Making the Case for Wood
Looking for the best bat to get after the new USAbat® rule changes? You've come to the right place!
In 2018, Little League© baseball changed their bat standards from high-exit velocity alloy bats to a safer alternative that more resembles the performance of a wood bat. Now, all alloy bats have an exit velocity of around 100MPH – very similar to wood. This change helps level the playing field and it’s what the pros use, so it just makes good sense. Helpful blurb from USABat©:
"Solid, one-piece wood bats that adhere to Little League’s© regulations will be allowed for play with or without the USA Baseball© mark. Multi-piece wood bats must have the USA Baseball© mark to be approved for play. This includes two-piece wood bats, composite wood bats, laminated wood bats, bonded wood bats, bamboo bats, and any wood bat that could be defined as an ‘experimental’ design."
Why change to wood?
Traditional youth-sized alloy bats are made from the largest allowable dimensions possible, up to 2 5/8” depending on the league, with a -8 to -12 weight differential or “weight drop.” It doesn’t take much skill to get a hit with alloy because of the physics involved – metal contracts and reflexes quickly so contact with almost any part of the bat can result in a hit. How does wood compete with that?
- Wood offers large barrels and high weight drops too! We’ve got you covered.
- Bragging rights - using wood takes skill, the exact sort of skill required to push yourself all the way to the pros. Wood bats have smaller sweet spots (even the large barrels) and you have work to earn your bragging rights! Transition to Wood Training Tips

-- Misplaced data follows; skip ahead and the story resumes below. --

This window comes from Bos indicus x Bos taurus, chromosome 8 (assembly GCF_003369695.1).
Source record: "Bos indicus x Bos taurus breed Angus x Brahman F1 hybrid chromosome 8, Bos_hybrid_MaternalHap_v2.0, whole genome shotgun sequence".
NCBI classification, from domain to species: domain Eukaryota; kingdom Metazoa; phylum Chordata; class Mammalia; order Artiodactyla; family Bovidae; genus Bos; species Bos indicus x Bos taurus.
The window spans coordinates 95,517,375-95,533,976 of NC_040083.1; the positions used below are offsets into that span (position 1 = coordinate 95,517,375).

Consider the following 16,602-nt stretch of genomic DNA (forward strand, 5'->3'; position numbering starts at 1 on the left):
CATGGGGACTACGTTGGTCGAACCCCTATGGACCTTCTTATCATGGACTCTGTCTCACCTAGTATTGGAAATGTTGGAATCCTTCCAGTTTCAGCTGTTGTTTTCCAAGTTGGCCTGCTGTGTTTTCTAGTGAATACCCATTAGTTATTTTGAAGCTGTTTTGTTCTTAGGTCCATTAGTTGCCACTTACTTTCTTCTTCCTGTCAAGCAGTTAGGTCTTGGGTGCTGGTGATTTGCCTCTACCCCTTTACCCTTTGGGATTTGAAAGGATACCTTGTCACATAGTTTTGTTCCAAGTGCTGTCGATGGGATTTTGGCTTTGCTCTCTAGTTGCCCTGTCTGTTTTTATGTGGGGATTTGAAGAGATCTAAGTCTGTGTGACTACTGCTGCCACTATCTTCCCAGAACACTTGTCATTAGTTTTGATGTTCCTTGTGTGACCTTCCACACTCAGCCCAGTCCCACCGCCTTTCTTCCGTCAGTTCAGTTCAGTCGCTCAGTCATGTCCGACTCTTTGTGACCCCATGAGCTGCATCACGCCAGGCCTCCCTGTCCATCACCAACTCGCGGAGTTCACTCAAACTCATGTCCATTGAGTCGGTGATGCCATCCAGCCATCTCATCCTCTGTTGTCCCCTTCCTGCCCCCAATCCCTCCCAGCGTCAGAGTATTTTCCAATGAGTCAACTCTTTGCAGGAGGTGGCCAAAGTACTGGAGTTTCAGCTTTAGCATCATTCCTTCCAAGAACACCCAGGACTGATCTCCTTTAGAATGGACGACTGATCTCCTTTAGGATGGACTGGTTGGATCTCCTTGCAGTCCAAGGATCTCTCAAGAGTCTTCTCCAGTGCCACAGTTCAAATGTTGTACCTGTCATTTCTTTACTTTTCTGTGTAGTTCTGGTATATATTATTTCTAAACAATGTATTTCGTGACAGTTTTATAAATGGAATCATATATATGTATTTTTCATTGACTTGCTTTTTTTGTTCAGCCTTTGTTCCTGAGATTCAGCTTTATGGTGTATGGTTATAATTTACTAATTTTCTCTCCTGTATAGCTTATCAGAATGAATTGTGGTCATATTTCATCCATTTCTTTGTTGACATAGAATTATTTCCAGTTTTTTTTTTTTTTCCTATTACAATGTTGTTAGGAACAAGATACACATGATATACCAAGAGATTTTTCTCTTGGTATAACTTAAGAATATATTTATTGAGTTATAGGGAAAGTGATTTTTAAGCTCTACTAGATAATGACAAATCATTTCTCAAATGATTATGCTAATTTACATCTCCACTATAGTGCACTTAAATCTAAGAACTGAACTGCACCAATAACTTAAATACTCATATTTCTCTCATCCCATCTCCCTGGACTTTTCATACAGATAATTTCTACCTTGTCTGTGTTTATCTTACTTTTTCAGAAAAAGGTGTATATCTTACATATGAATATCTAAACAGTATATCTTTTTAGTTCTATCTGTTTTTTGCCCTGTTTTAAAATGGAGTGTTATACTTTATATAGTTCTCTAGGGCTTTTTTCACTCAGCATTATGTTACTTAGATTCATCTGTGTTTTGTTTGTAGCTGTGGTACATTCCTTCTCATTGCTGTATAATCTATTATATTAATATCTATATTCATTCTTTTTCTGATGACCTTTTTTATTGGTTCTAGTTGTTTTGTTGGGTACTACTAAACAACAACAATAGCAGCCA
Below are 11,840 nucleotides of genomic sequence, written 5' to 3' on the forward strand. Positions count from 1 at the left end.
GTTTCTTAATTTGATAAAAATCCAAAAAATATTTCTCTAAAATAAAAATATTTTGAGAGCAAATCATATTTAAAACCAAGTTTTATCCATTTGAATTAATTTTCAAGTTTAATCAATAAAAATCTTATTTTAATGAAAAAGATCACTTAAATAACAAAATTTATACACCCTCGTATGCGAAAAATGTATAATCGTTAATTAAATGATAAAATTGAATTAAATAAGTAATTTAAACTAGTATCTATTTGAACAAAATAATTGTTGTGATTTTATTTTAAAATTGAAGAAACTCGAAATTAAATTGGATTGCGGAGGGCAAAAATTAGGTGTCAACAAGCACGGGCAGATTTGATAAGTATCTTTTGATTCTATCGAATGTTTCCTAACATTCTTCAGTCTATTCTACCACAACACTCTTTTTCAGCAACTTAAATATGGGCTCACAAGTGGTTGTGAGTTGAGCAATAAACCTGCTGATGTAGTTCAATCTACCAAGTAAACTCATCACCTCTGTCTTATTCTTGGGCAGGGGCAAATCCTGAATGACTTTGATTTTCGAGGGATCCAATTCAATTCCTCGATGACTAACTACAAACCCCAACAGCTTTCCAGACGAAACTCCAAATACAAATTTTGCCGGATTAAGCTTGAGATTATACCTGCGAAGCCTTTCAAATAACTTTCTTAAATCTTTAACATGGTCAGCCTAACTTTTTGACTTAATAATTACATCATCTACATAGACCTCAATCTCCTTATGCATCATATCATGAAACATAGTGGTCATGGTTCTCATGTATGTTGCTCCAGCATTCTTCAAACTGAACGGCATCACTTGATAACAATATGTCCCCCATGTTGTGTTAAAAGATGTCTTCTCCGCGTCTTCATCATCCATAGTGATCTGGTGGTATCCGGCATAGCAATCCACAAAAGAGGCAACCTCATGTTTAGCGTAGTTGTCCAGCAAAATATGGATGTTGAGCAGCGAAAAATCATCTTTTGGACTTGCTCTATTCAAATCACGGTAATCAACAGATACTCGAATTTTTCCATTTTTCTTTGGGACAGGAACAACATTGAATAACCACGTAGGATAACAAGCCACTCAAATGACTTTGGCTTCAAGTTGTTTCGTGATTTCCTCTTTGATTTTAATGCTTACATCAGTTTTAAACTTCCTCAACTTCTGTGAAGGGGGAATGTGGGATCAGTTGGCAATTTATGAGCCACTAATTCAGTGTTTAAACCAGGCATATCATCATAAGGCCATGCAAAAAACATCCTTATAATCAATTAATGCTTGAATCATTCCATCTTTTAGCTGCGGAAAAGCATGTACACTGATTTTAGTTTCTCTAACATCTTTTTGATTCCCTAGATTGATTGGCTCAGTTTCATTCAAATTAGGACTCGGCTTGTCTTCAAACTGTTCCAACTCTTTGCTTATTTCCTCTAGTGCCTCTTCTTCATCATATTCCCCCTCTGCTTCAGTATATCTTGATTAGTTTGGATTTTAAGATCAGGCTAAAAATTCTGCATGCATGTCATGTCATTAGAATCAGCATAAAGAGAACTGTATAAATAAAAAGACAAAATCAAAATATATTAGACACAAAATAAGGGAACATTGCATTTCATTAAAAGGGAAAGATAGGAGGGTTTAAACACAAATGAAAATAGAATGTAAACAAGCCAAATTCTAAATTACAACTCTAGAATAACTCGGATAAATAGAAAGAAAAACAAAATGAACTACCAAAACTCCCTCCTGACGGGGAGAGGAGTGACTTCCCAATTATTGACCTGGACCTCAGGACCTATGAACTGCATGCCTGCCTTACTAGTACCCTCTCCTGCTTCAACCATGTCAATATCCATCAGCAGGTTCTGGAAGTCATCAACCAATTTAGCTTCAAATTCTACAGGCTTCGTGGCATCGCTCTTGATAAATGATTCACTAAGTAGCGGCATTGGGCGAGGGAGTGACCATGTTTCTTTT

- If you can hit with wood, you’ll hit very well with alloy, but not vice versa. Real hitters use wood!
How to choose a bat
Ultimately, it’s all about what feels best to you and works with your swing. Apart from feel, the best thing to do is choose a high-density bat and practice, practice, practice! Density = durability and “pop.” Density is determined by wood species and harvest location, how the wood is split (hand-split billets are straighter, stronger and more durable than sawn), model type and options like cupping. The highest density bats are small-barreled without weight drops or cupping.
Most parents want their kids to feel the excitement and satisfaction of getting a hit, and that’s part of why our Big Barrel UltraLights are so popular. Yet, the lighter the bat the easier it is to break so we want to be sure it is made from a durable material. At Viper Bats, all your bats begin with the straightest, hand-split billets of high-density wood. Maple and Birch are the superior choices in this regard, either will work great and the differences between them are subtle.
We recommend starting with a bat similar in length and weight to any alloy bat you’ve recently used. If strength at the plate is a concern, consider dropping down a size. Parents can reference our sizing chart to get a better idea of what other kids are swinging or email us and we’d be happy to help. Some general recommendations include:
- 271 Model – for slightly smaller kids who are contact hitters
- 243L Model – for stronger, power hitters
- L10 Model – our traditionally-sized 2.25” barreled youth bat.